Don’t misunderstand — Huntington should not have made what he calls an “insane” trade to upgrade the Major League roster, like acquiring Bud Norris for Tyler Glasnow or Alex Rios for a list that reads “PICK THREE PROSPECTS FROM HERE.” This trade falls more under the category of what Huntington would call “stupid.”

It’s a stupid trade. It’s stupid to deal a top-100ish middle infield prospect and what could be a pretty good PTBNL for one month and however many playoff games of Marlon Byrd and John Buck. It’s dumb, and it’s easy to see Herrera as good, speedy second baseman for the 2016-2022 Mets.

Oh well.

The Pirates needed to add offense at that corner, as they have the NL’s worst offense from right field this season. Not that Byrd is a magic bullet, but he is an absolute upgrade there.

Let’s look at a sample of outfielders and their wRC+ since the start of 2010. Remember 100 is league average:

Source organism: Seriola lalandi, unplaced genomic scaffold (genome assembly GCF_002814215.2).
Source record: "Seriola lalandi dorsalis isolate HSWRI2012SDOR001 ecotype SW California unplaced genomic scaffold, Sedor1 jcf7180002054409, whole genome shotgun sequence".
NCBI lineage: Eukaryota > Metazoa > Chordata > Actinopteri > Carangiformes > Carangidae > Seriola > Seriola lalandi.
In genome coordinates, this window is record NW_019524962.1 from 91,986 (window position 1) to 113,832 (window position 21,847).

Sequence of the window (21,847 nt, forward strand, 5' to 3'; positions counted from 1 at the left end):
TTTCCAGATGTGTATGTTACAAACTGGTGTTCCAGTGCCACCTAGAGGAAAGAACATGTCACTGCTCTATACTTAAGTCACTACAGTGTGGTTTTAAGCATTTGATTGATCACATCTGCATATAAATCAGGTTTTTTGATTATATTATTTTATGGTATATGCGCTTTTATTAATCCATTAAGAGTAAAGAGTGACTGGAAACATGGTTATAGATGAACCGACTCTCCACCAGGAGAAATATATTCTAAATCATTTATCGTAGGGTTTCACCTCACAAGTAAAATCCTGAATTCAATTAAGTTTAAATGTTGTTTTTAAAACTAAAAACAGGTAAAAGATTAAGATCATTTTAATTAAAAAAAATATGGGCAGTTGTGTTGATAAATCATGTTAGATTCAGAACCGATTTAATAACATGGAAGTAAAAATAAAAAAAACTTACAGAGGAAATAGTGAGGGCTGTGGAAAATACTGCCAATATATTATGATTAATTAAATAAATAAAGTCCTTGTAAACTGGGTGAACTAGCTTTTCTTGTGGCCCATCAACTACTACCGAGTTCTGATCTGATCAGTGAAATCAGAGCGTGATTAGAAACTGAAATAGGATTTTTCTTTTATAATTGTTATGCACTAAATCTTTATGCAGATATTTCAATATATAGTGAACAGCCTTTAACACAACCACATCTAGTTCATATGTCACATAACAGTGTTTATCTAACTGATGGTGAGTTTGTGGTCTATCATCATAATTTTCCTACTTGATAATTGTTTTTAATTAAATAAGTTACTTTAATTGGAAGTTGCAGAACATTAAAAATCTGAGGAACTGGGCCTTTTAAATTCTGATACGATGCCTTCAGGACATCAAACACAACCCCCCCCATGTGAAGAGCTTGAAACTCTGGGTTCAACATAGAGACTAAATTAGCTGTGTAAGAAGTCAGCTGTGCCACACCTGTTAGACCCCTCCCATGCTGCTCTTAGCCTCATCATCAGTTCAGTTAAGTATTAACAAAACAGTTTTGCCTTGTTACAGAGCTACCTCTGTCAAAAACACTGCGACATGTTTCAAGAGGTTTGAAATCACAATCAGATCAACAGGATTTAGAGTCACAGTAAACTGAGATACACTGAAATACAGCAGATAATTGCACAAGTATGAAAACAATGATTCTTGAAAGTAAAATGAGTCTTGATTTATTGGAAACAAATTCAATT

• Hunter Pence – 118
  • Alfonso Soriano – 110
  • Nate Schierholtz – 107
  • David DeJesus – 107
  • Garrett Jones – 105
  • Raul Ibanez – 105
  • Marlon Byrd – 104
  • Jason Kubel – 102
  • Jose Tabata – 101
  • Alex Rios – 99

So let’s not overstate what Byrd brings to the Bucs. Byrd will destroy left-handed pitching (Tabata has virtually no platoon split) and be a good defensive outfielder, but he will also frustrate you by striking out a lot and walking a little. But he’s a good hitter, he will crush an important home run at some point, and he is coming to Pittsburgh during a career year and career second half (2nd in NL total bases since the All-Star Break).